If reusing rocket stages is the key to making spaceflight routine and affordable, we need a way to recover and reuse these stages quickly after a launch. Elon Musk has just revealed a new way to maybe make this happen: an oceanic, self-stabilizing drone landing pads for the Falcon 9 rockets.
SpaceX is firmly chasing the dream of a reusable rocket; the goal is to apply principles of commercial aviation to space, having a rocket that can fly hundreds of flights in its lifetime like an airplane can. To make this dream a reality, SpaceX’s Falcon 9 rocket is not only able to withstand atmospheric reentry, it’s able to return to the launch pad for a vertical landing. We’ve seen some preliminary testing towards this end with the Grasshopper Vertical Takeoff Vertical Landing vehicle.
SpaceX has already demonstrated its Falcon 9 can make a soft landing. In April of 2014, the company brought a Falcon 9 first stage in for a soft, vertical landing in the Atlantic Ocean for the first time in history. But then high waves prevented its recovery.
This won’t be a problem with Musk’s latest development, the drone ship landing pad the company intends to use to catch a Falcon 9; the first attempt will be on December 16. Using small landing legs and thrusters to slow its descent, the Falcon 9 will be able to touch down on the auto-stabilizing platform. Not having been dunked in salt water will lower cost and time needed to refurbish the rocket before another launch.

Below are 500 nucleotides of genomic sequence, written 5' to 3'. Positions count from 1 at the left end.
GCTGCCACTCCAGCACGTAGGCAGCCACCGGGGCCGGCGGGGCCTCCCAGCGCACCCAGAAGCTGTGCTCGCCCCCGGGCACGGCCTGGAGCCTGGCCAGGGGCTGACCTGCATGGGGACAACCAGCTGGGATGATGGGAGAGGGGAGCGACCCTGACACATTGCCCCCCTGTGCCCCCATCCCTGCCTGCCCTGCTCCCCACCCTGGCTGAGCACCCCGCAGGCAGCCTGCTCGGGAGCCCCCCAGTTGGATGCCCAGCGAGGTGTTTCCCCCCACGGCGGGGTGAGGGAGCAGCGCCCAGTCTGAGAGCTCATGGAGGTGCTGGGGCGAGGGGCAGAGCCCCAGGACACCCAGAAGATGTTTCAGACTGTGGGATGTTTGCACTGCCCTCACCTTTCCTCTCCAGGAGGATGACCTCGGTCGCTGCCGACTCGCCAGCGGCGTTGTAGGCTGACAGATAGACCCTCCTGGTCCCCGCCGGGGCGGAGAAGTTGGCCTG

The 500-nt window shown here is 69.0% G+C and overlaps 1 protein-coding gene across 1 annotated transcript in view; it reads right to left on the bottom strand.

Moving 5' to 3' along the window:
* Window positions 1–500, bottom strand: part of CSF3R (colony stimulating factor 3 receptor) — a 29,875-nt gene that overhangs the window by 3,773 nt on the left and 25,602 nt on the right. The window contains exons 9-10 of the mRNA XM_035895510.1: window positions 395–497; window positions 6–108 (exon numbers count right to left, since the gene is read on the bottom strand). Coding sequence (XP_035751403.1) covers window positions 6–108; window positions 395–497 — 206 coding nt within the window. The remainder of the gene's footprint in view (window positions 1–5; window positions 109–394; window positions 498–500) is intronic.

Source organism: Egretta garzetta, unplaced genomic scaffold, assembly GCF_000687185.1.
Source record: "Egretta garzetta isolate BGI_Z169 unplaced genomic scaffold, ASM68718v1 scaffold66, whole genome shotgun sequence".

This isn’t the first time engineers have tried to bring a rocket stage back after a launch in a way that would simplify refurbishment. In the 1960s, NASA briefly considered recovering the first stage of the Saturn V rocket by paraglider. One configuration would use this system to deliver it back to land and another would bring it in to a gentle landing on the ocean. But neither came to pass. The design was wrought with problems that would take too long to solve.
We won’t have to wait too long to see what happens with SpaceX’s ocean platform recovery. And the good thing is that if it all goes south — the company gives success a 50/50 shot — it’ll be far too far away to hurt anyone.